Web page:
When building a real-time bidding ecosystem like we do, there are many different services that make up the larger bidding system. Many bidders typically have the actual bidding service, a budgeting service to track spending budget, a campaign management service to change targeting settings, algorithm service to optimize the way it bids, audience personalization service to get the best match between campaigns and audiences and more.
At Eyeview, our real time bidding pipeline alone is constructed out of eight different services deployed on Amazon Web Services’ (AWS) Elastic Compute Cloud (EC2), and each of them require communication between one another. From our custom load-balancing solution through our real-time user datastore and everything in between. Things weren’t always this complicated, but it’s become a necessity for the business to have a (micro) service-oriented architecture that can innovate quickly, parallel workloads and become more efficient. The fact that AWS Cloud allows us to launch the right EC2 node for the right use case directed us to service separation as well. Following that, implementing service discovery was needed from day one.
Now, one might argue that using a server side load balancing method (such as AWS ELB) is the best way to go rather than client side discovery. Although this is a popular answer, a load balancer server might not answer all scenarios, such as custom management of the cluster or seed nodes required for a database client (and this might also increase your latency).
Service Discovery is not a huge challenge to have, as quite a few solutions already exist in the market. But to be honest, as early as 2010, solutions like Zookeeper were not seamless to implement; also, our team only had a handful of developers, so we didn’t have the capacity to maintain it. We decided to go simple. How simple? EC2 simple.
When you search for a service discovery solution, you start from a basic query, such as “Find all the nodes that host a service named X”. Could we do it without a service discovery solution? Yes, which is where EC2 API comes in.
EC2 API by itself is just a way to query your EC2 instances and not a service discovery on its own. However, it provides a simple set of queries that will help you reach a very similar functionality. Using DescribeInstances API call, you can get all of your EC2 instances. However, in order not to get all of your instances and only the service you want, you will want to use some filters.
Step 1: Making It Work
One very useful decision was to use Security Groups, which are normally used to define security access to EC2 instances, as a way to name our services. This was an intuitive decision for us as every service we launched also had its own security access patterns.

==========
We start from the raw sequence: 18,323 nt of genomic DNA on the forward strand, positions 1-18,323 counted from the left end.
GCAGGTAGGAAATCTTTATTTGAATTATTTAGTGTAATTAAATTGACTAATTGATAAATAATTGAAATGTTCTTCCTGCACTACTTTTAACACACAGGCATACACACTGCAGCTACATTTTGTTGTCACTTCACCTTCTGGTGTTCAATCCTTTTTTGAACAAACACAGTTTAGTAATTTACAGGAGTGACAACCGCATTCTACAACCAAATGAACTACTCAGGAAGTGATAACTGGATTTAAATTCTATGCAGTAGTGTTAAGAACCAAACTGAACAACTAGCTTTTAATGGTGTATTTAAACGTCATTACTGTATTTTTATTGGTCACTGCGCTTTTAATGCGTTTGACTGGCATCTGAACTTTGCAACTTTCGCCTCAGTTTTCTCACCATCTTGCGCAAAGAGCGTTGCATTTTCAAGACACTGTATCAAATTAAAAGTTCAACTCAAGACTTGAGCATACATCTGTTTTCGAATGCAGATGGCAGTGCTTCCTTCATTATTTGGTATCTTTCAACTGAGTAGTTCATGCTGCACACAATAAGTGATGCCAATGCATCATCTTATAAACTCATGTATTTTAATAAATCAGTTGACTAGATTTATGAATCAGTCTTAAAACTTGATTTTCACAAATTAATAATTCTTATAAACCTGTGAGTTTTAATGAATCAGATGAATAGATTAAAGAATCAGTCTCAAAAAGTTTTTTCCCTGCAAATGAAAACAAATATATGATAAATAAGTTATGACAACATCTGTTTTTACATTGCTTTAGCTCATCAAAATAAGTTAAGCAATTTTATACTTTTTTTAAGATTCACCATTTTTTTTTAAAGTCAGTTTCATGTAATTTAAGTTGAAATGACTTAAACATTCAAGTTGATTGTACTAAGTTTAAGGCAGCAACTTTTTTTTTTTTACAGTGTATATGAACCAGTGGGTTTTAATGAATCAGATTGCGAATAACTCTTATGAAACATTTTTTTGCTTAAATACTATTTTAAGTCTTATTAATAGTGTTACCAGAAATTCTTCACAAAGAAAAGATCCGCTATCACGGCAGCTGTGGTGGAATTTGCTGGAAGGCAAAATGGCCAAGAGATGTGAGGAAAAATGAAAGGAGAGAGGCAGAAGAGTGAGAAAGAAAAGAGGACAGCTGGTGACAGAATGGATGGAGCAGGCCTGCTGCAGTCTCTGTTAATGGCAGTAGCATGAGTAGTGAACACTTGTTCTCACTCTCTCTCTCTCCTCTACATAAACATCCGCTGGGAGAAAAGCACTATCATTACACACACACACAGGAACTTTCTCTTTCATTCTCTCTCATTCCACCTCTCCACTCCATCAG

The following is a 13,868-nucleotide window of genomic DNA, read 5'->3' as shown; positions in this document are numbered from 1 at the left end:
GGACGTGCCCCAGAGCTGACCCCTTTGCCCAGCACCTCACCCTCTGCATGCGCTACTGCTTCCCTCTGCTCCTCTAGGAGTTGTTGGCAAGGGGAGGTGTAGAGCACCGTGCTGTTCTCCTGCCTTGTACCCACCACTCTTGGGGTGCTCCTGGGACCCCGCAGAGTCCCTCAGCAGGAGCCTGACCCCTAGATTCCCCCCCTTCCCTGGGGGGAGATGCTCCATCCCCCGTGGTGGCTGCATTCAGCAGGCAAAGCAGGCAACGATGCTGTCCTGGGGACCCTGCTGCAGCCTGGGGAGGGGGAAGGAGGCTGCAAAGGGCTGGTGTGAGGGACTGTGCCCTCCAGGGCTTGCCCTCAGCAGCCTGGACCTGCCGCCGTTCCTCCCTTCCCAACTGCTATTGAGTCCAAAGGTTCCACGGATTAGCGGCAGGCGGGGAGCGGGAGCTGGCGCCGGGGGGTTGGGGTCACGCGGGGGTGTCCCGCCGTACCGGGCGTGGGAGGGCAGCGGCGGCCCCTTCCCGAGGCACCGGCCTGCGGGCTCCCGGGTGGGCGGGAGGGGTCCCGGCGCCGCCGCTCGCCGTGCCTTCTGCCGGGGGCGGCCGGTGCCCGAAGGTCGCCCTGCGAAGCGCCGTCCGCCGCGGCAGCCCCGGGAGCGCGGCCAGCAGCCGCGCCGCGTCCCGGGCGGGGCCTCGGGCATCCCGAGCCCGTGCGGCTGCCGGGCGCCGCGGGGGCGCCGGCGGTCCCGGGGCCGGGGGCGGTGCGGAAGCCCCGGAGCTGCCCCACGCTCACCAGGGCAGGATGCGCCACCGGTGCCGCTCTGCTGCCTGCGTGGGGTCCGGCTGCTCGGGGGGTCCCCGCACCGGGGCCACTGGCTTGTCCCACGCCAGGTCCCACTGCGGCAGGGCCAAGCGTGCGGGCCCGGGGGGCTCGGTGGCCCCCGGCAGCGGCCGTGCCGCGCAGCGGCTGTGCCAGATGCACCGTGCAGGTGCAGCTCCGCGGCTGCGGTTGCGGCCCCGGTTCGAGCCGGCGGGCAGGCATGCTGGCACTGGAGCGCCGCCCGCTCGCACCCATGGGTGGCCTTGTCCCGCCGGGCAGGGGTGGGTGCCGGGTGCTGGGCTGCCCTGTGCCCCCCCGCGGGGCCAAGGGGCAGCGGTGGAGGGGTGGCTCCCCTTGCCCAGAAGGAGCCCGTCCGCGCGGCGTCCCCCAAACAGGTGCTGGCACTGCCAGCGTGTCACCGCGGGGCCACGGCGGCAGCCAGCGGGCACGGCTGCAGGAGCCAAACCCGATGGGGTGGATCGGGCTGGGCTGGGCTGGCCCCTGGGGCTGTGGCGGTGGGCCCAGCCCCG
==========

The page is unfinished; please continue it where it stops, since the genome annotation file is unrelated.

In order to find our bidder service, we used the following AWS CLI command:
And from Java:
This setup was great for us as a lean startup because it didn’t need any setup or required maintenance, which was a huge win.
Step 2: Adding Features
After we did the basics, we wanted to have a bit more control. Which was:
- Having availability zone (AZ) isolation
- Making sure we get only healthy nodes
AZ isolation is a best practice by AWS that makes sure that you are “staying vertical,” or that a request coming into a specific availability zone will not cross to another availability zone in order to optimize reliability (think of the AZ going down) as well as cost efficiency (AWS charges for cross-AZ traffic). In that case, we added the “AZ Isolation” piece to our query.
Getting only “healthy” nodes is cumbersome because we needed to be able to define what is a healthy node and to identify it when we queried.
For that purpose, we decided to use EC2 Tags feature. We have a system that will periodically ping the nodes for health (every service will be able to define its own health checks). Once that system decides the health status of the node, it will mark this instance using createTags EC2 API method and set a tag named “eyeview-healthy” with a value of 0 (for unhealthy) or 1(healthy). From then on, we just need to add another filter to our query.
Step 3: Hitting a Wall
EC2 API-based discovery was a success. This setup survived quite a lot of use and abuse through the past few years, which helped us deploy new clusters, auto-scale existing clusters, aid discovery across the system and simply quickly look at elasticfox and identify the service nodes.
In the past year, when our number of EC2 instances went up to three digits, we started experiencing issues with this setup because it is highly dependent on EC2 API being available at all times. However, EC2 API has request rate limit, which is not disclosed by AWS. At different times, we were getting throttled by the API, causing us disruption in our production workloads and new instances suddenly were not identified. We went through quite a few efforts to reduce the number of calls to the API and opened numerous support tickets to AWS to help with the issue.
Is it right for your business?
Service-oriented architecture is not a new concept, and it is adapted across all industries. Having the right service-discovery mechanism is usually not a complex decision but should be one that does not cause a lot of overhead and maintenance from your team.
I would argue that if you have less than 1000 EC2 nodes running and you are not using containers (as Security Groups are at the node level), I would definitely recommend using EC2 API-based service discovery. It is easy, does not have an overhead and is very practical at that stage.